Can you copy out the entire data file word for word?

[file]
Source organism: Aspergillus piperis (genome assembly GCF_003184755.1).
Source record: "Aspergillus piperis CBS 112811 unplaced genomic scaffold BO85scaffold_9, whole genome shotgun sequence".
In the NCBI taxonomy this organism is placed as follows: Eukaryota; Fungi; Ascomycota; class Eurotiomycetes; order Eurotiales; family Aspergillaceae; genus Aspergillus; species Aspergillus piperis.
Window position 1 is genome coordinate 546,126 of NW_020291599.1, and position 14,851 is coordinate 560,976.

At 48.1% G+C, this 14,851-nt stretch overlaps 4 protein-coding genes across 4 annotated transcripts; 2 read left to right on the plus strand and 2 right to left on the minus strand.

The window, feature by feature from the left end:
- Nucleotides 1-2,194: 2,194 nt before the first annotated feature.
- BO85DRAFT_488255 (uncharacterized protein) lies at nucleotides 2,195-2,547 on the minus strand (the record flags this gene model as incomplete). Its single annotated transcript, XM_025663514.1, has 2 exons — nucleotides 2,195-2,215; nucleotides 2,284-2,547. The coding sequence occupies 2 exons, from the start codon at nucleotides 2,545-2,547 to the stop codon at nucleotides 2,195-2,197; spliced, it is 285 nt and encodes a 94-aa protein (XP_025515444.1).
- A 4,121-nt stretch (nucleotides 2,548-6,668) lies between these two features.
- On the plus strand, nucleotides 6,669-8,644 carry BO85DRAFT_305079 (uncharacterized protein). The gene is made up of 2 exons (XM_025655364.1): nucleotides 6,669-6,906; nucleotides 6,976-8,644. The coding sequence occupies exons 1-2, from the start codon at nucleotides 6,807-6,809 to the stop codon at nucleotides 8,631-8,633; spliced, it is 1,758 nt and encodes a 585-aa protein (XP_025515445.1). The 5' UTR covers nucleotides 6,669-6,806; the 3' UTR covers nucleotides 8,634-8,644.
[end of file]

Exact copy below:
Source organism: Aspergillus piperis (genome assembly GCF_003184755.1).
Source record: "Aspergillus piperis CBS 112811 unplaced genomic scaffold BO85scaffold_9, whole genome shotgun sequence".
In the NCBI taxonomy this organism is placed as follows: Eukaryota; Fungi; Ascomycota; class Eurotiomycetes; order Eurotiales; family Aspergillaceae; genus Aspergillus; species Aspergillus piperis.
Window position 1 is genome coordinate 546,126 of NW_020291599.1, and position 14,851 is coordinate 560,976.

At 48.1% G+C, this 14,851-nt stretch overlaps 4 protein-coding genes across 4 annotated transcripts; 2 read left to right on the plus strand and 2 right to left on the minus strand.

The window, feature by feature from the left end:
- Nucleotides 1-2,194: 2,194 nt before the first annotated feature.
- BO85DRAFT_488255 (uncharacterized protein) lies at nucleotides 2,195-2,547 on the minus strand (the record flags this gene model as incomplete). Its single annotated transcript, XM_025663514.1, has 2 exons — nucleotides 2,195-2,215; nucleotides 2,284-2,547. The coding sequence occupies 2 exons, from the start codon at nucleotides 2,545-2,547 to the stop codon at nucleotides 2,195-2,197; spliced, it is 285 nt and encodes a 94-aa protein (XP_025515444.1).
- A 4,121-nt stretch (nucleotides 2,548-6,668) lies between these two features.
- On the plus strand, nucleotides 6,669-8,644 carry BO85DRAFT_305079 (uncharacterized protein). The gene is made up of 2 exons (XM_025655364.1): nucleotides 6,669-6,906; nucleotides 6,976-8,644. The coding sequence occupies exons 1-2, from the start codon at nucleotides 6,807-6,809 to the stop codon at nucleotides 8,631-8,633; spliced, it is 1,758 nt and encodes a 585-aa protein (XP_025515445.1). The 5' UTR covers nucleotides 6,669-6,806; the 3' UTR covers nucleotides 8,634-8,644.